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A TRUSTED INDEPENDENT HEALTH INSURANCE GUIDE SINCE 1994.
An open enrollment period is a window during which individuals and employees may enroll in health insurance or make changes to their coverage.
For employer-sponsored coverage, the open enrollment period is generally the only time that employees can drop their coverage, whereas, in the individual market, people can drop coverage at any time during the year. But in both cases, open enrollment is the only time that people can sign up for a plan, or switch to a different plan, unless a special enrollment period is triggered by a qualifying event.
General open enrollment in the individual market (both on-exchange and off-exchange) runs from November 1 to January 15 in most states, although states that run their own exchanges have flexibility with this and some have different enrollment schedules.
You can learn more in our comprehensive guide to individual market open enrollment.
Employers can set their own open enrollment windows, so although it’s common for them to occur in the fall, they vary from one employer to another.
Medicare also has an annual open enrollment period in the fall for Medicare Part D and Medicare Advantage, as well as an open enrollment period at the start of the year for people who are already enrolled in Medicare Advantage.
You can learn more in our comprehensive guide to Medicare open enrollment.
In the individual market, most plans will take effect on January 1. But in most states, enrollments completed between December 15 and January 15 will have coverage effective on February 1, and March 1 is a possible effective date in some states that have longer enrollment windows.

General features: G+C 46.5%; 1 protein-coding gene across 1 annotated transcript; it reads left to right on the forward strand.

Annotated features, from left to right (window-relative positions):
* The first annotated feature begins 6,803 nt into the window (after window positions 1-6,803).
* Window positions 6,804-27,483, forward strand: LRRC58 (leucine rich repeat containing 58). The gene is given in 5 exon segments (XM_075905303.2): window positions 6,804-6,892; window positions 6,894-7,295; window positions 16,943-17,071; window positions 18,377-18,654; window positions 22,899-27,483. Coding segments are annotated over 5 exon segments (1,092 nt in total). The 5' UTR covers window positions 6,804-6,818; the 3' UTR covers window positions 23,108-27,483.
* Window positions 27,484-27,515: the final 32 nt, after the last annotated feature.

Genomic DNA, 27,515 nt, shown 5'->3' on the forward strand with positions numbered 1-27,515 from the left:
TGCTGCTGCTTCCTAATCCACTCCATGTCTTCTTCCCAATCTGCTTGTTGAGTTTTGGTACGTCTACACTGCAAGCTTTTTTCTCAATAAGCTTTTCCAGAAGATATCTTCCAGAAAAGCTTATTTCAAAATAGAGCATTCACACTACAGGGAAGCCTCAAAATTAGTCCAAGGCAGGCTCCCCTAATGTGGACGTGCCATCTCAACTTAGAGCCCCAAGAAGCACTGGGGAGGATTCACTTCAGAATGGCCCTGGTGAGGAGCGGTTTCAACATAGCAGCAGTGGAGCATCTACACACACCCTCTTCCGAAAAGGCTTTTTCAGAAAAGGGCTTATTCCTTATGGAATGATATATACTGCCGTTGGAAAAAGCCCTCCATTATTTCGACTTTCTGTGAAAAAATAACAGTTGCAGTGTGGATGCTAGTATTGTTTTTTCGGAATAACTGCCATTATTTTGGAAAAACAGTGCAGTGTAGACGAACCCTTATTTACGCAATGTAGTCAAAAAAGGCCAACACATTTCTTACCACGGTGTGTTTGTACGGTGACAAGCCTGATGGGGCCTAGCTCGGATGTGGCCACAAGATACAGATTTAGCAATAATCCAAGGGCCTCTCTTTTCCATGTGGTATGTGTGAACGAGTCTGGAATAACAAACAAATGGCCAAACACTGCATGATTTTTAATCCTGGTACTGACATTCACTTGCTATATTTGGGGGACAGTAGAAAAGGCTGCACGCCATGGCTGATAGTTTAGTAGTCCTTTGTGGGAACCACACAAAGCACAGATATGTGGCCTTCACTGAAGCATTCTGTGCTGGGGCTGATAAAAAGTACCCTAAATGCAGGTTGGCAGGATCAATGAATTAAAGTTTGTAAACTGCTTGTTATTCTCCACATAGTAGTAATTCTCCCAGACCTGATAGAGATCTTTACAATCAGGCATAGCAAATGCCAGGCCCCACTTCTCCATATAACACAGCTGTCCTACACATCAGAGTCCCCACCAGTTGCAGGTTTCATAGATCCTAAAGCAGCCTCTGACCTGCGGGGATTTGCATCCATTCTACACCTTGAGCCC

If you enroll in an individual market plan due to a qualifying event, your coverage will generally take effect the first of the month after you enroll. But some states that run their own exchanges still have a 15th of the month deadline for this, meaning that your coverage might take effect the first of the second following month if you enroll after the 15th (in most states, there is no longer a 15th of the month deadline). And if the qualifying event is a newborn or newly adopted child, coverage can be backdated to the date of birth or adoption.
When Medicare beneficiaries make changes to their coverage during the fall open enrollment period, the new plan will take effect January 1. But if Medicare Advantage enrollees make changes to their coverage during the Medicare Advantage open enrollment period (January – March each year), the new plan will take effect the first of the month after the change is made.
If you enroll, disenroll, or make changes to your coverage during your employer’s open enrollment period, they will take effect on the first day of your employer’s plan year. In most cases, this is set up to correspond with the calendar year, meaning that the plan year starts on January 1. But some employers have plan years that do not follow the calendar year, so you’ll want to carefully read the information that your employer gives you during the open enrollment period.
Sticking with your current health insurance plan – without exploring your options – can be a huge enrollment blunder. Here are the top mistakes to avoid.